Where’s Phil Now & How To Get To Antarctica

If you’ve been poking at the store side of things lately, you may have noticed that the inventories of most everything has dwindled down to zero. This is intentional as I want to clear everything out before I put up the next round of pre-orders. “Why?” you ask. Because I am off to beautiful, scenic Richland, WA for a week of Fun With Radiation. “WHY!?!?” you may ask again. Because Richland, WA is where we’ve hidden Pacific Northwest National Laboratory, AKA the Hanford Site, and they’ve accreted various things relevant to my actual career of playing with the DEADLY RADIATIONS™. So, really it’s almost a vacation, if your definition of vacation includes plutonium and talking about regulations. Regular production will resume after Memorial Day.

And you may be absolutely certain that I am going to sample all of the wares of these fine folks at the Atomic Ale Brewpub. In the interest of Science, of course.

Over the last decade (oh god, it has been that long) I have been asked many times people how the can get to go to Antarctica, most recently by Meredith Yayanos. Well, here’s my list of ways down to the Ice:

The typical way people assume you go to Antarctica is to do Science. As I have attempted to tell folks, the vast majority of people in Antarctica are not scientists but this is still a way down. As an American researcher, the first thing you’ll need is a large research grant. You then submit your research proposal to USAP, the National Science Foundation’s United States Antarctic Program (international researchers may feel free to apply, though many of the signatory nations to the Antarctic Treaty have their own programs). If approved, you’ll be granted an event number, which you should hold on to for dear life as absolutely everything you do in Antarctica will be referenced back to that.

For those of a scientific bent, it is far easier to find someone that has an existing event number, try to modify their proposal to include your research, and sort of be a research subcontractor. Or, if you like their research, go down as a research associate under their project. NOTE: this is why Antarctica is full of undergrads, grad students, and postdocs.

Of course you may fabulously independently wealthy, or have such folks as backers, and don’t want to deal with the USAP and feel like having an expedition to Antarctica on your own. You better have your shit together unless you feel like pulling a Capt. Scott down there because without an event number assigned to your expedition, absolutely no one will help you. Or they will help, grudgingly, and an extremely high price that will be taken out of your hide when your sorry, unprepared ass gets rescued and shipped home…assuming you survive to get rescued.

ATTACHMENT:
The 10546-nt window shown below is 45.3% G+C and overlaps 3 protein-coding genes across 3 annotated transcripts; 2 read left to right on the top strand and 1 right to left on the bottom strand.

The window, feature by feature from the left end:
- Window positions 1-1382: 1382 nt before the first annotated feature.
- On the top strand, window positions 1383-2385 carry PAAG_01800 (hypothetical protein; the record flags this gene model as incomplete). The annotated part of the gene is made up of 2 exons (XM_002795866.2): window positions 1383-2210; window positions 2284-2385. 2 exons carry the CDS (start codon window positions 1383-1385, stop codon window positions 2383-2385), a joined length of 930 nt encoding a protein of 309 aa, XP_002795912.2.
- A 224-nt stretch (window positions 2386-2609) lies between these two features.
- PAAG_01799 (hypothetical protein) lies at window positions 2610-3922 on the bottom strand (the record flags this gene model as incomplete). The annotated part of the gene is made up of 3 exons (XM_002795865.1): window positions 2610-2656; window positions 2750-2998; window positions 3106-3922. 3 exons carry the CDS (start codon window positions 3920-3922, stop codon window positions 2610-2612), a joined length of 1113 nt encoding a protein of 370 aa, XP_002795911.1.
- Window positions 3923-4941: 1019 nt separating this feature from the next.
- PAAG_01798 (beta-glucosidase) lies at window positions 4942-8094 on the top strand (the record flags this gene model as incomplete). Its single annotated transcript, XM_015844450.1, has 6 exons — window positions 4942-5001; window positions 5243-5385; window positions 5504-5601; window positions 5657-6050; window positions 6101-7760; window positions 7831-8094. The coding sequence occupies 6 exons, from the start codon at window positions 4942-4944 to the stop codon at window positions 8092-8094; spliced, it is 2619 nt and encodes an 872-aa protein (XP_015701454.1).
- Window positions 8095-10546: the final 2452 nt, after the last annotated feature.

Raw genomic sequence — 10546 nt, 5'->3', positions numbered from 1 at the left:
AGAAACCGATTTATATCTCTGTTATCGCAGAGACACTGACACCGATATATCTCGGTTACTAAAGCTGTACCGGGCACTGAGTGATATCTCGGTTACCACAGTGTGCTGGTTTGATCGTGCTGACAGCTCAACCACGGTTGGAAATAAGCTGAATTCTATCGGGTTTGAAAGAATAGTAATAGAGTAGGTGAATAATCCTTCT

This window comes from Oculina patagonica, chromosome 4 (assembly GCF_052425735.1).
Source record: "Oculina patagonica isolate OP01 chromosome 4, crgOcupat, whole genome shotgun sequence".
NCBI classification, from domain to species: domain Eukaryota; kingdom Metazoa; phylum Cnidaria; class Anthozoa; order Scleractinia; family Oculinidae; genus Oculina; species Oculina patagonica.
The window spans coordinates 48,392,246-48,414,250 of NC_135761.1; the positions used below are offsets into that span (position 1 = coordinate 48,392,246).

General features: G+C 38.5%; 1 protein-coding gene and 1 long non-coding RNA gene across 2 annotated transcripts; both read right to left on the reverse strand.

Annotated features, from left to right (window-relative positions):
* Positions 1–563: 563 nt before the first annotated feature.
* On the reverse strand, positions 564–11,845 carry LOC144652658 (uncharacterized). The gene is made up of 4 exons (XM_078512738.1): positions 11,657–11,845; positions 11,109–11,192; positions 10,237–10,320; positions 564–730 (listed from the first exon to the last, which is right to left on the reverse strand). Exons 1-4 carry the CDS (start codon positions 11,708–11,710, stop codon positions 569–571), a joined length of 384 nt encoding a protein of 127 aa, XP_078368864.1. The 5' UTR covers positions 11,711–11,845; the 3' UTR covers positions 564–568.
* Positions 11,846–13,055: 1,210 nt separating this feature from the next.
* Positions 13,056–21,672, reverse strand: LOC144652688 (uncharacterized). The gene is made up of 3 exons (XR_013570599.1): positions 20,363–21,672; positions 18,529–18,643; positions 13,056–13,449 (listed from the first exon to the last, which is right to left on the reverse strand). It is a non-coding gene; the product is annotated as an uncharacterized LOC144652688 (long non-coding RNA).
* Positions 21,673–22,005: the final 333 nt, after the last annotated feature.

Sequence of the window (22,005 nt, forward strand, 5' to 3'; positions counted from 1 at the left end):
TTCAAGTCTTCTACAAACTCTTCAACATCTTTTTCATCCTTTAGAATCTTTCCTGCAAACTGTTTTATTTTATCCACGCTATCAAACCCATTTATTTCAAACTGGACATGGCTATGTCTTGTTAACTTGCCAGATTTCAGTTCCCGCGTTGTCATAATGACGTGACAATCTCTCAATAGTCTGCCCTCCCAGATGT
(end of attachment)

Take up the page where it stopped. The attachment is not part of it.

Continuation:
There are a variety of cruises that “go to Antarctica” that you can sign up for but buyer beware. Many of these cruises on converted Russian fishing vessels count crossing 66° 33′ 44″, the Antarctic Circle, as going to Antarctica. Some visit islands south of the circle, some play along the peninsula but I don’t know any that do landfall on the mainland. These cruises are also painfully expensive.

It was only -38F that day. It's a dry cold.

My Ceremonial South Pole Hero Shot & Xmas Card 2002

But perhaps price is no object to you and you want your hero shot at the ceremonial South Pole. Well, there’s always Adventure Networks that for ~$60k will fly you down, let you do  a bit of skiing, take your picture and fly home. Honestly, we Polies looked at these flights with some disdain as we contemplated our paychecks and watched 60-70 year olds pile out of the plane, gasping for air at the altitutde, stay for 30min and fly out. That was back when the trip only cost $30k.